Things to consider when buying snowshoes and a review of MSR Lightning snowshoes.
Many years ago we bought basic, inexpensive snowshoes on a whim.
They were just ok – we’d tire quickly, they were cumbersome, hard to get on and off, and my hips would inevitably hurt… so they started to languish in the basement, taunting us with each snowfall.
It became obvious we should have done a little homework before popping on them.
Now that we’ve finally got snowshoes we like, we figured what we researched and why we decided on the MSR Lightnings might be helpful to others looking to buy snowshoes.
Note: This is our own purchase and was not supplied by any company for review.
Related: Hiking Traction Devices.
Choosing a snowshoe
Some major factors to consider when selecting snowshoes:
Consider the type of terrain and snow type of the area you’ll usually snowshoe in:
- Climbing hills/mountains
- Rolling terrain, flat fields
- Packed snow, icy trails
- Fluffy, deep powder; off trail
Snowshoes usually come in 22”, 25” and 30” sizes. Your weight (including clothes, boots, pack) dictates the length needed.
The more weight, the longer the snowshoe needs to be to keep from sinking too much in the snow.
If you fall near the cutoff between sizes, consider getting the shorter pair. Longer snowshoes will weigh more and can be harder to walk in.
- Ease of getting in and out of the binding, with gloves.
- Heel bar to lessen leg fatigue when going uphill.
- Gals should look for women-specific models as our hip design gives us a narrower gait.
Related: Winter Hiking Tips
The mistakes we made with our first snowshoes (aka hindsight is 20-20 and you get what you pay for):
- They were too low-end, with bindings that were a pain to fasten.
- Although correct for our weight, they were too long, cumbersome, almost… floppy.
- I didn’t realize there were women-specific models. My hips hated me for this. Hated.
- They’d hit against each other sometimes. The Axis Gait bindings (see below) were a revelation.
MSR Lightning Snowshoe
We decided on the MSR Women’s Lightning Axis 22 and the MSR Lightning Axis 25. While these exact models are no longer available the Lightning Explore is the comparable model.
Why we chose the MSR Lightnings
We mainly snowshoe in central New Jersey where rolling terrain and flat fields are the norm, but wanted the option to climb a little if we headed to north Jersey or elsewhere.
Trails on the east coast tend to get packed down and become icy from freeze-thaw cycles, but if we’re the first on trail then it might be powder.
The Lightning has traction along the edges and a flip-up heel bar to reduce fatigue on uphills.
(For more aggressive and mountainous terrain consider the MSR Lightning Ascent)
We also liked the step-in adjustable binding – set it for your boot size and then just step in and out from then on.
It also allows fine tuning of foot angle to accommodate your natural toe-in or toe-out position (fancy pants term: Axis Gait Technology).
This helps to prevent the shoes from clacking into each other.
You’ll know they are set correctly when you leave parallel tracks in the snow, so we took them for a spin at a local field at first snowfall before taking them out on a trail.
This took a little futzing to get the angle set, but once it is, it stays. This is a vast improvement in comfort over our prior snowshoes.
We also wanted shorter ones than we had before but were concerned about flotation in powder.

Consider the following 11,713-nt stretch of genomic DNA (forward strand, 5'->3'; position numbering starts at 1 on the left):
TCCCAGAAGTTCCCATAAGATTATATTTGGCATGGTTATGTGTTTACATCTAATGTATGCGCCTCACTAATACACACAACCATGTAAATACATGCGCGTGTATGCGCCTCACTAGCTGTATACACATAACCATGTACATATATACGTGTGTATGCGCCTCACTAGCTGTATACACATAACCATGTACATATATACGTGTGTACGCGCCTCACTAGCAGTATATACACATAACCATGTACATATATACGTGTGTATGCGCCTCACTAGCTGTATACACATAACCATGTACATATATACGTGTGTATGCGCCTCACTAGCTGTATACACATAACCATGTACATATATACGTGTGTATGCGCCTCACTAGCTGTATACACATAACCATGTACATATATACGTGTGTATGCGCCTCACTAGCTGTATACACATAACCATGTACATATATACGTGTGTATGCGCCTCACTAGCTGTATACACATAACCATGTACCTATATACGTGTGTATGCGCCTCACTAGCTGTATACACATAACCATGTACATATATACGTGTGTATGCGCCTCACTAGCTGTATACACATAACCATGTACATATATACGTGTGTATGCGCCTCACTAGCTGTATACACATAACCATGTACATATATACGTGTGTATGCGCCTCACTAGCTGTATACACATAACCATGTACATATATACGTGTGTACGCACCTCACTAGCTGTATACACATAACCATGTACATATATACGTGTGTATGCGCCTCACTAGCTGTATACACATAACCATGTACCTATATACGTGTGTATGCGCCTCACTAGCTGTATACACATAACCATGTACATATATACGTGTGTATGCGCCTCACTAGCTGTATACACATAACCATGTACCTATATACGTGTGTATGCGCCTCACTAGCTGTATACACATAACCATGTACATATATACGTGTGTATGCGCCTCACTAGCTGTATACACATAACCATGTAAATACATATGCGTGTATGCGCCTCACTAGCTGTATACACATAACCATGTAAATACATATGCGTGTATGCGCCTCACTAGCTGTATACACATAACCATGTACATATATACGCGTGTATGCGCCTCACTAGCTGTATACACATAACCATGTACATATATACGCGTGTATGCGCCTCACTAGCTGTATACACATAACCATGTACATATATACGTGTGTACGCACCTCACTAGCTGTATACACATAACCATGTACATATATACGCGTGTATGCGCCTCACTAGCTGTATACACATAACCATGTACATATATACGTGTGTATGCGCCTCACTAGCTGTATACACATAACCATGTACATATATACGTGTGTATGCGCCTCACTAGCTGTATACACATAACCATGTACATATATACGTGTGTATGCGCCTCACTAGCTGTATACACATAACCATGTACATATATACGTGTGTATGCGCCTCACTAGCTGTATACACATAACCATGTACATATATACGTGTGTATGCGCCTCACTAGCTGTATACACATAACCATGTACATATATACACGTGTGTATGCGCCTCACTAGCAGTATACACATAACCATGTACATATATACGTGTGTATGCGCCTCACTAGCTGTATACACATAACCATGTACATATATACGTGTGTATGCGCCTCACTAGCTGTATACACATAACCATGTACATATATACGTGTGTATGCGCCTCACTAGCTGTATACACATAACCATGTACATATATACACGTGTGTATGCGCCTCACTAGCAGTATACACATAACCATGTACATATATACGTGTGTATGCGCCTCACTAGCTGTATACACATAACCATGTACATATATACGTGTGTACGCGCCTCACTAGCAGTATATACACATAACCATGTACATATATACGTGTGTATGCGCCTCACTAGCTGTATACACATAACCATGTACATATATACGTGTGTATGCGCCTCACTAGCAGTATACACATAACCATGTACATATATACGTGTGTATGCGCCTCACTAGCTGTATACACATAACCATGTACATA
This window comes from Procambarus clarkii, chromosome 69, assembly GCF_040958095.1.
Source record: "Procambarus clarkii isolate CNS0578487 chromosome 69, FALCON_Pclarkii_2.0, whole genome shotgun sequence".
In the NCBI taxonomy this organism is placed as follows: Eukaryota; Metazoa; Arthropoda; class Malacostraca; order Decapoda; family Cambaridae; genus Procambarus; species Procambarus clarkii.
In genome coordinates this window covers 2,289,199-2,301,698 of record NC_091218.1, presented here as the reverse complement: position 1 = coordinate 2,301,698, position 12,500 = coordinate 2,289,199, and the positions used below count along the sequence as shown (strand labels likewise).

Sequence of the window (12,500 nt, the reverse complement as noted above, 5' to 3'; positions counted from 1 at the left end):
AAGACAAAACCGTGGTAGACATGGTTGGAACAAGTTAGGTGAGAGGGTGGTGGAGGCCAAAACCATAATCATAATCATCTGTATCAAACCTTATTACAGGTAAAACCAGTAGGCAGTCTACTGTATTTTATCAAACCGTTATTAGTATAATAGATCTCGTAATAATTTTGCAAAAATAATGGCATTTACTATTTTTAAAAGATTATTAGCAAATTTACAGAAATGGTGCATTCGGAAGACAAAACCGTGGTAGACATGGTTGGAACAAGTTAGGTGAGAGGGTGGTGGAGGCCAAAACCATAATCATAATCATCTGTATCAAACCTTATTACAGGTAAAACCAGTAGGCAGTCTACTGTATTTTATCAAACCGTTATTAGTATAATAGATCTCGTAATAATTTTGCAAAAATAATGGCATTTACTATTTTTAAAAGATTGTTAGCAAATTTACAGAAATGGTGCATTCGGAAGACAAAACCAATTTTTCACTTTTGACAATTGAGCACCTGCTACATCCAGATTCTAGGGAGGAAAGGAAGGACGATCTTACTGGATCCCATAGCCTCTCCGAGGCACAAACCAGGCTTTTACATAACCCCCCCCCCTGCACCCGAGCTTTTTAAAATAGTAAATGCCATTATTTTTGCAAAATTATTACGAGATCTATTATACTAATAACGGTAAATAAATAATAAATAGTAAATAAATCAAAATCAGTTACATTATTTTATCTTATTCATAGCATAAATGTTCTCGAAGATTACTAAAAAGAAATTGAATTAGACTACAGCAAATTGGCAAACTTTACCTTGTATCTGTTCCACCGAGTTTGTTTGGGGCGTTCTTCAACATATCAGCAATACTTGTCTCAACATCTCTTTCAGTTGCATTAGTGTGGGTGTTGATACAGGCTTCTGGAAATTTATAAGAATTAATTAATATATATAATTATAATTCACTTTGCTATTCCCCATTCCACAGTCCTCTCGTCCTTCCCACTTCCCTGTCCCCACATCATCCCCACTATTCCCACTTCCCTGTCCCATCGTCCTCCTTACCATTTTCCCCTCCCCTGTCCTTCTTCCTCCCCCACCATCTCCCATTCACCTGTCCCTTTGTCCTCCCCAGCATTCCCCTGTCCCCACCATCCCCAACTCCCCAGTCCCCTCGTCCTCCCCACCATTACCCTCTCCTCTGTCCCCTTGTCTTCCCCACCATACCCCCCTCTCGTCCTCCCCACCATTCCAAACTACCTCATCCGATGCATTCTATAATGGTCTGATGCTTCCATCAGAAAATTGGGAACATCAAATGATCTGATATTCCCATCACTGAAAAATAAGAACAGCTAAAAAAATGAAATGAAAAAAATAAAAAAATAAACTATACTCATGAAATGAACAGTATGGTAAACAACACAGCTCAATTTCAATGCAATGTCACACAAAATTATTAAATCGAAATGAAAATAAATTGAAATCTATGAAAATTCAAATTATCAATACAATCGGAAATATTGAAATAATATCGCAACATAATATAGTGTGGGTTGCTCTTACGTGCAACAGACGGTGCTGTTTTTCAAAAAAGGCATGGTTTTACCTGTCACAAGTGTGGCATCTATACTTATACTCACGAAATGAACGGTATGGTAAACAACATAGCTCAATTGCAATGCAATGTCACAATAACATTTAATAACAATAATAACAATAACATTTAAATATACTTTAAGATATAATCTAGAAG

MSRs have a option of adding “flotation tails” which gives us the flexibility of having a shorter, easier to maneuver shoe most of the time, with the option of increasing the length for the occasional deep powder.
Similar to how ski poles are needed to cross country ski, it’s best to have poles for balance on snowshoes. We use the same poles that we use for hiking, with the addition of snow baskets.
Technically you don’t need poles but we wouldn’t go without them as it’s just too easy to get tangled up and topple over.
If you don’t normally hike with poles there’s no reason to buy anything fancy just for snowshoeing – a basic pair of trekking poles will do the trick.
Related: Trekking Pole Guide and Review
While not necessary, we find these additions to be worthwhile:
Gaiters cover the lower leg and over the top of the boot to keep snow out and pants from getting wet.
Regular trekking poles help with balance in the snow, too. But the small baskets that many trekking poles come with won’t prevent them from just slipping through the snow uselessly.
Wider snow baskets (also called powder baskets) can be swapped in for the smaller one. These usually aren’t universal as the attachment varies by pole brand (Leki, Black Diamond etc).
Extends the snowshoe by 5” for more flotation in deeper snow. Easy to attach, and can be put on while on the trail. The tails depend on model, so we got the MSR Lightning Tails.
Holds a pair of snowshoes, trekking poles, and flotation tails. It’s much easier to grab a bag and chuck it in the car instead of wrangling loose snowshoes and poles while pointy metal spikes catch on everything.
A snowshoe bag usually has backpack straps, fasteners to attach poles, and a possibly sleeve on the outside for a water bottle. The snowshoes slip into the bag easily, then the top is folded down and clipped shut.
How much snow is on the ground? Snow Forecast and Snow Depth Maps
Snowshoes can last a very long time so it’s worthwhile to spend a little time researching to find the right brand and model that works for your needs.
Other popular brands to look into are Atlas and Tubbs.
The MSR Lightning Snowshoes are a solid choice for to hikers looking to handle rolling/flat terrain with some hills, and the traction needed for packed/icy trails (like we get in New Jersey and the surrounding area).